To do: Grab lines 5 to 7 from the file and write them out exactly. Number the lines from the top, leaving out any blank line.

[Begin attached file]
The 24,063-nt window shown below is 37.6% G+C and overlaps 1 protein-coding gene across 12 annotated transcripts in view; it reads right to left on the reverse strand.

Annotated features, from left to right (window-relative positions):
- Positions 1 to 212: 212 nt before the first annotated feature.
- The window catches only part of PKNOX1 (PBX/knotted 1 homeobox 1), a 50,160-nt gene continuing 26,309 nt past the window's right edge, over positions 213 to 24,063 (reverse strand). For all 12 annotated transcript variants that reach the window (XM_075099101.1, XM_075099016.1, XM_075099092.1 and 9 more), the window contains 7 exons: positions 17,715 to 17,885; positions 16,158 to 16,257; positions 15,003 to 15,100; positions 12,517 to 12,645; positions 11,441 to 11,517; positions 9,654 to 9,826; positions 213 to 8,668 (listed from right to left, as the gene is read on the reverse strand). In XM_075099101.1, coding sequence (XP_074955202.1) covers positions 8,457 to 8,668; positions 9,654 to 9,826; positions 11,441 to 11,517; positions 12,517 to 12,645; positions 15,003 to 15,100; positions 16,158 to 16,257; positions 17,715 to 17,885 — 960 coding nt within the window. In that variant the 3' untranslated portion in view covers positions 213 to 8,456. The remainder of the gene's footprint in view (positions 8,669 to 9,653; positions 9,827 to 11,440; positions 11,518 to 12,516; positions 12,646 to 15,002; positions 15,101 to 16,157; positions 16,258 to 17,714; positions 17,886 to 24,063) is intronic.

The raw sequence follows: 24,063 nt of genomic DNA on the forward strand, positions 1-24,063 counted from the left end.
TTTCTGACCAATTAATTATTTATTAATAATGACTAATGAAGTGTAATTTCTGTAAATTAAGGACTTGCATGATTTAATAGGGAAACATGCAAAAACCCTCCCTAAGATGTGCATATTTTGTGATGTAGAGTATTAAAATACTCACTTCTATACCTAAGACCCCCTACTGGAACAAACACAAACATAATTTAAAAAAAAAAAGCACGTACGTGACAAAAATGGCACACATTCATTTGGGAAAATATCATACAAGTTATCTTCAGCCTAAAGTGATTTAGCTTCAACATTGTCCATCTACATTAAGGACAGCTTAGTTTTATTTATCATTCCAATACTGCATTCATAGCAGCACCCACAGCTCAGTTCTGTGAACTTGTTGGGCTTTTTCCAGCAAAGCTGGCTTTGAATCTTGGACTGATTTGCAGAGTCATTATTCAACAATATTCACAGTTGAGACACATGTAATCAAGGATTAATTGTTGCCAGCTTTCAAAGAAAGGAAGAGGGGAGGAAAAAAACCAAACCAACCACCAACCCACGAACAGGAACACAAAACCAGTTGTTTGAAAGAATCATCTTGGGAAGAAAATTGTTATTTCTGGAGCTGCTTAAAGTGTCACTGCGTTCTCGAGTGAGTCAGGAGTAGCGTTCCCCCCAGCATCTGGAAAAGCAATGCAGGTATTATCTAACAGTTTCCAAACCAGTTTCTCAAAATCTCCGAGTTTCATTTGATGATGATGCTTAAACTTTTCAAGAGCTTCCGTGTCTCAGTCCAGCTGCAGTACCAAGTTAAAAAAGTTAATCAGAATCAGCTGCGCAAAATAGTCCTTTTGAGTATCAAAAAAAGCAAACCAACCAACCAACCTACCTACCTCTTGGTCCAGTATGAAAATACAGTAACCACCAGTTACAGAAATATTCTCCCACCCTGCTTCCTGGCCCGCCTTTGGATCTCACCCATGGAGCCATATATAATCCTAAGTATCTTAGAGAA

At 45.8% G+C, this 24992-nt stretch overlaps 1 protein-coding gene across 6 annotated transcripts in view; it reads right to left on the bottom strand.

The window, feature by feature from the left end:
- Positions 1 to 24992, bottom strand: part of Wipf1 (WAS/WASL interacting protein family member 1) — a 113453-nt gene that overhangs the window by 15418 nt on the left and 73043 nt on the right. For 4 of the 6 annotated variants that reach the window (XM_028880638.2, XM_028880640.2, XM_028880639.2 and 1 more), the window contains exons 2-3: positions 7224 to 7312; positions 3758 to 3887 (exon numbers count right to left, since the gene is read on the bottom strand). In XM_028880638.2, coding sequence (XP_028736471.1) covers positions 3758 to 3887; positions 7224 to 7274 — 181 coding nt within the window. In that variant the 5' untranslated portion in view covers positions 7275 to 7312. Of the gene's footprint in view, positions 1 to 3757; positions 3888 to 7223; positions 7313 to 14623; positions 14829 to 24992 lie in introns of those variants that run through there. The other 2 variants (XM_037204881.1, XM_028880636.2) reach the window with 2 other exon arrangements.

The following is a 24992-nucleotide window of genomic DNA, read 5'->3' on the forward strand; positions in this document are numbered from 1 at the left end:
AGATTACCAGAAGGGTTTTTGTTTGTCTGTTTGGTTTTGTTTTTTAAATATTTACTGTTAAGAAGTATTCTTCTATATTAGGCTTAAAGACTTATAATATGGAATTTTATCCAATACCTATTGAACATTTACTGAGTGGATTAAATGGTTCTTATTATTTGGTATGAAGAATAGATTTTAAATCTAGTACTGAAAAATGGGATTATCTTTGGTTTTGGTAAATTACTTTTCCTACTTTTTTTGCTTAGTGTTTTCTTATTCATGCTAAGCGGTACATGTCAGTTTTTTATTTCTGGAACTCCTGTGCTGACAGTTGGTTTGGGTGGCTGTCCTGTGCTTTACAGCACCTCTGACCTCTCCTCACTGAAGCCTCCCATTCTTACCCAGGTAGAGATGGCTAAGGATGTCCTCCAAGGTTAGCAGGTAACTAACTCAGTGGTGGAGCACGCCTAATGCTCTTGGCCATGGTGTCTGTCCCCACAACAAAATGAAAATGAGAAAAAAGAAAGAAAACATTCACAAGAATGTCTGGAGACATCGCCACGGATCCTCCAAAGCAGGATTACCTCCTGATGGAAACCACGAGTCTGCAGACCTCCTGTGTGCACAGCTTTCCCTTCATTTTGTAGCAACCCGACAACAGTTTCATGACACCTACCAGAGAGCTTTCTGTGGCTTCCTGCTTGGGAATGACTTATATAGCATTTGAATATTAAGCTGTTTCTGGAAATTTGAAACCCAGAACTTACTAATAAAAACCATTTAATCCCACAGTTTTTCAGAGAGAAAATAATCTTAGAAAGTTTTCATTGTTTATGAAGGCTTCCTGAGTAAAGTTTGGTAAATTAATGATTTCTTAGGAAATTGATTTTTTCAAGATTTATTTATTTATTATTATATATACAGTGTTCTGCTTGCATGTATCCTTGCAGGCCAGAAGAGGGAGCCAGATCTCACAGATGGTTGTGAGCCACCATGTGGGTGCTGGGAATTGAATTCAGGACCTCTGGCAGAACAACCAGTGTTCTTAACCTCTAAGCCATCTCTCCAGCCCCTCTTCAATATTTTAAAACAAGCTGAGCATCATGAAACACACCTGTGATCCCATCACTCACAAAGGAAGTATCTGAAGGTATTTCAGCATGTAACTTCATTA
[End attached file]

The raw sequence follows: 24,063 nt of genomic DNA on the forward strand, positions 1-24,063 counted from the left end.
TTTCTGACCAATTAATTATTTATTAATAATGACTAATGAAGTGTAATTTCTGTAAATTAAGGACTTGCATGATTTAATAGGGAAACATGCAAAAACCCTCCCTAAGATGTGCATATTTTGTGATGTAGAGTATTAAAATACTCACTTCTATACCTAAGACCCCCTACTGGAACAAACACAAACATAATTTAAAAAAAAAAAGCACGTACGTGACAAAAATGGCACACATTCATTTGGGAAAATATCATACAAGTTATCTTCAGCCTAAAGTGATTTAGCTTCAACATTGTCCATCTACATTAAGGACAGCTTAGTTTTATTTATCATTCCAATACTGCATTCATAGCAGCACCCACAGCTCAGTTCTGTGAACTTGTTGGGCTTTTTCCAGCAAAGCTGGCTTTGAATCTTGGACTGATTTGCAGAGTCATTATTCAACAATATTCACAGTTGAGACACATGTAATCAAGGATTAATTGTTGCCAGCTTTCAAAGAAAGGAAGAGGGGAGGAAAAAAACCAAACCAACCACCAACCCACGAACAGGAACACAAAACCAGTTGTTTGAAAGAATCATCTTGGGAAGAAAATTGTTATTTCTGGAGCTGCTTAAAGTGTCACTGCGTTCTCGAGTGAGTCAGGAGTAGCGTTCCCCCCAGCATCTGGAAAAGCAATGCAGGTATTATCTAACAGTTTCCAAACCAGTTTCTCAAAATCTCCGAGTTTCATTTGATGATGATGCTTAAACTTTTCAAGAGCTTCCGTGTCTCAGTCCAGCTGCAGTACCAAGTTAAAAAAGTTAATCAGAATCAGCTGCGCAAAATAGTCCTTTTGAGTATCAAAAAAAGCAAACCAACCAACCAACCTACCTACCTCTTGGTCCAGTATGAAAATACAGTAACCACCAGTTACAGAAATATTCTCCCACCCTGCTTCCTGGCCCGCCTTTGGATCTCACCCATGGAGCCATATATAATCCTAAGTATCTTAGAGAA

At 45.8% G+C, this 24992-nt stretch overlaps 1 protein-coding gene across 6 annotated transcripts in view; it reads right to left on the bottom strand.